Tuesday, July 26, 2016

A Brief Consideration of THE WITCH OF PRAGUE by F. Marion Crawford

To further explore my studies into 19th century supernatural fiction and Victorian culture in general, I read The Witch of Prague & Other Stories by F. Marion Crawford.


This work is essentially divided into two parts. The first, taking up the first third of the book, is made up of eight wonderful short stories. The second, taking up the remainder, is the novel The Witch of Prague. Published in 2008 by Wordsworth Editions, The Witch of Prague & Other Stories is part of the Tales of Mystery & The Supernatural series. A fine series of reprints which I whole-heartedly endorse.

Crawford, an American, was a highly prolific author from the late 19th and early 20th centuries. He wrote in a variety of genres including historical fiction, drama and nonfiction. While his supernatural and weird fiction only make up a small part of his corpus, it has had a lasting impact on the genre. Indeed, if Crawford is remembered today at all, it is for his weird tales. The eight short stories included here are all of the supernatural genre. For the most part, they were published in the early years of the 20th century, well before the outbreak of World War I. The novel The Witch of Prague was originally published in 1891.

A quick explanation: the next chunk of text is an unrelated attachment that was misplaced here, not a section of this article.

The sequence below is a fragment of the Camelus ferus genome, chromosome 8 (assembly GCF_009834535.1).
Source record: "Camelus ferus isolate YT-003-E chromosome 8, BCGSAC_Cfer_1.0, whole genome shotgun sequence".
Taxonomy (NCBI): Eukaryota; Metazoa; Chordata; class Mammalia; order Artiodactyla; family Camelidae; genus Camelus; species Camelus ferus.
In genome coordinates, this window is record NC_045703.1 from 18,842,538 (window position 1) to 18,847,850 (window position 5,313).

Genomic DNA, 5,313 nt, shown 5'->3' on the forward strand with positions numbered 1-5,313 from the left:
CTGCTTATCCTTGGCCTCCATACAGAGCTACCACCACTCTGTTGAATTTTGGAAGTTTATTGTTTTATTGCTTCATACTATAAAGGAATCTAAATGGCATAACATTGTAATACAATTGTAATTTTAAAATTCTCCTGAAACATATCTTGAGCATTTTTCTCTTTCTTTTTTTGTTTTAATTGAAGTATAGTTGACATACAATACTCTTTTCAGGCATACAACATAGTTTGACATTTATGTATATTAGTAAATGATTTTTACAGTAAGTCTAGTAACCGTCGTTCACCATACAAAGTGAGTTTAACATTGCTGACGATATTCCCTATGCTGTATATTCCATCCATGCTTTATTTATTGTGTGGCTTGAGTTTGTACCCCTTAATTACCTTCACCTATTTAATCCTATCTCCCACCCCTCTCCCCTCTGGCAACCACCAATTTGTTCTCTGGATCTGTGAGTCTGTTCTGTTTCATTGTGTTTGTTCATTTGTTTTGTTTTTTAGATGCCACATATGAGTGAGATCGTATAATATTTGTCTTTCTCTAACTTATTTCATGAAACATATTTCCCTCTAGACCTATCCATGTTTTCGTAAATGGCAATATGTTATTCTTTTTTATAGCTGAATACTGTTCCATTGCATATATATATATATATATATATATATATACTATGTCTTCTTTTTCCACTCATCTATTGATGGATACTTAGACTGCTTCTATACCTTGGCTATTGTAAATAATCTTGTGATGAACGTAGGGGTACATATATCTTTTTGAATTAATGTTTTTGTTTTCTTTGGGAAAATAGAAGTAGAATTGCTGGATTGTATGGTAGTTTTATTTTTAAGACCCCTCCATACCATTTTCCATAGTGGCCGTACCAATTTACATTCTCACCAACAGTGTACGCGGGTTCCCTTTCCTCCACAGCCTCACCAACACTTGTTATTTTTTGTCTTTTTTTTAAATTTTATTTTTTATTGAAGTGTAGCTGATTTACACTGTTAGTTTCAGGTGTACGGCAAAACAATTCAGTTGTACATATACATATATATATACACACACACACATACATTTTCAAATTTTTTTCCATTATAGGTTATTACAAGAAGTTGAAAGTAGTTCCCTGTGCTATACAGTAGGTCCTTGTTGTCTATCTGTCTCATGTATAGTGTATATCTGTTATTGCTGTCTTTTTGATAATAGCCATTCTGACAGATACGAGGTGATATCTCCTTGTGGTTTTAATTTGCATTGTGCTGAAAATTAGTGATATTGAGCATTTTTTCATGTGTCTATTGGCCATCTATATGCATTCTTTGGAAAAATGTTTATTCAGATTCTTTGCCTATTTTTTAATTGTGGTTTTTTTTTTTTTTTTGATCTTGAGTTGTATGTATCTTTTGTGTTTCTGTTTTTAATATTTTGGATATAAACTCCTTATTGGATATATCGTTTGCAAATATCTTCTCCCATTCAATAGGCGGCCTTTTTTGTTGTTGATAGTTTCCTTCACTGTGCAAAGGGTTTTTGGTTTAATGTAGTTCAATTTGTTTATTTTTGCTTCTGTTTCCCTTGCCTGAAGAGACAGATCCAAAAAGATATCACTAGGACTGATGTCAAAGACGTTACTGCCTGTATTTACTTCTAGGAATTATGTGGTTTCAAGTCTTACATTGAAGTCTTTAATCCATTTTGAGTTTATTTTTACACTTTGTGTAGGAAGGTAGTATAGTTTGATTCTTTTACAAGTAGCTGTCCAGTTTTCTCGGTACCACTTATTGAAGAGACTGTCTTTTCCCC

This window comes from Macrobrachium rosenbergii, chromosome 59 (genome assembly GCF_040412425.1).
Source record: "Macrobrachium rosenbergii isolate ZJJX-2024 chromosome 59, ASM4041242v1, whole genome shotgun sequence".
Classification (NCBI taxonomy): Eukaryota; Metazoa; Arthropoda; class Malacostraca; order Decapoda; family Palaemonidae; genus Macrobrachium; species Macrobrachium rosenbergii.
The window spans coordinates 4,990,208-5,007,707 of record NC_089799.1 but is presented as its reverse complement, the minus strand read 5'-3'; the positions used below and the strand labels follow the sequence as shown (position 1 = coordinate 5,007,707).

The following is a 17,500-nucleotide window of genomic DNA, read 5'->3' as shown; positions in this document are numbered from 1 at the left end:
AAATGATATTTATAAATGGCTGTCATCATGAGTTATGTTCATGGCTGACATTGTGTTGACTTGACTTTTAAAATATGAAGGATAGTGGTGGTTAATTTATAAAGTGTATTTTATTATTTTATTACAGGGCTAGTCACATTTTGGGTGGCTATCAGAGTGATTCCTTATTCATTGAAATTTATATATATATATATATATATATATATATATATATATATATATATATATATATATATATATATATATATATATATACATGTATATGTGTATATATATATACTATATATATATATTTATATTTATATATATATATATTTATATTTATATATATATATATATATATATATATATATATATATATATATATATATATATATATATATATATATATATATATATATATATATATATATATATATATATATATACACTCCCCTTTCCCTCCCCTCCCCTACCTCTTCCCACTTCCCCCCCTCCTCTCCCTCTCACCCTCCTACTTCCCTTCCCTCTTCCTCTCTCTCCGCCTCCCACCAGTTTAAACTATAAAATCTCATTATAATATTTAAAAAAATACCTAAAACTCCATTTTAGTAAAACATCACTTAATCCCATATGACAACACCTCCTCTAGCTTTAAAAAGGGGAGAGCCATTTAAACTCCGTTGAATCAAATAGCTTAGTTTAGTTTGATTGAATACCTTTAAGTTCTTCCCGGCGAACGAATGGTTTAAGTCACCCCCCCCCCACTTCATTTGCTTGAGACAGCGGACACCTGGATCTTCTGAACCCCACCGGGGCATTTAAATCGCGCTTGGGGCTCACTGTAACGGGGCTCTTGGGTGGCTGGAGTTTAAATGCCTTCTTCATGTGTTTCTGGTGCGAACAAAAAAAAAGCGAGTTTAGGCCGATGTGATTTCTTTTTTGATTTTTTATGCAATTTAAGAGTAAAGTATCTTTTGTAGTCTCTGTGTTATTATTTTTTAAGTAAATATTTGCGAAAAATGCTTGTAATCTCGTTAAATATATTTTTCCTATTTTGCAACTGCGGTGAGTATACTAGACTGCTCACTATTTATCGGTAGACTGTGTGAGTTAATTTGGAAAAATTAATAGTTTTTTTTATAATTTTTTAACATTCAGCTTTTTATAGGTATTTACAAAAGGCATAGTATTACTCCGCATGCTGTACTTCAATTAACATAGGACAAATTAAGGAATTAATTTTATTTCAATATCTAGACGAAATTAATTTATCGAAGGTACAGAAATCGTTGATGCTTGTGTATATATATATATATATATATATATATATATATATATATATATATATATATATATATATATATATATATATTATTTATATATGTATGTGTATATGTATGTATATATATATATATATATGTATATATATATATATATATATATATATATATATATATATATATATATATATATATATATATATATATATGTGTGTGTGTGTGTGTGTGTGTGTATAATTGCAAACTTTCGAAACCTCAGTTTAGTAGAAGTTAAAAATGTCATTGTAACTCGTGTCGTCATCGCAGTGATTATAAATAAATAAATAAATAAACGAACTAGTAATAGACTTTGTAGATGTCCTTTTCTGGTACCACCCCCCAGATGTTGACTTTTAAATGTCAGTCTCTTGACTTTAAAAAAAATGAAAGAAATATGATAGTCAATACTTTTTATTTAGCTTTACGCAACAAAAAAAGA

An earlier edition of The Witch of Prague was published in 1974 under Dennis Wheatley's Library of the Occult series.


In its introduction, Wheatley referred to The Witch of Prague as "...another classic of occult fiction." I can't say that I remember ever reading anything designated as a work of occult fiction before. Really, I don't know what "occult fiction" even is!



So, to me, this definition implies that "occult fiction" is more a subset of supernatural or weird fiction where the supernatural or weird element is gained through knowledge or talent by some other agency.

The interactions of the five principal characters; the Wanderer, Unorna (the Witch), Keyork Arabian, Beatrice, and Israel Kafka, make up the entirety of the novel. The different characters serving as mouthpieces for the author to expound on his varied philosophical beliefs concerning life, love, and death. These expositions and numerous internal dialogues reflect on the new idea of the mental sciences and in particular that new wonder of science called hypnotism.

I will not offer a summarization of this novel. Other reviewers have supplied such and their information will be found in the References section at the end of this essay. However, in my opinion, it is enough to say that this entire work can be reduced to the phrase "Love will have its sacrifices" ala Le Fanu's Carmilla.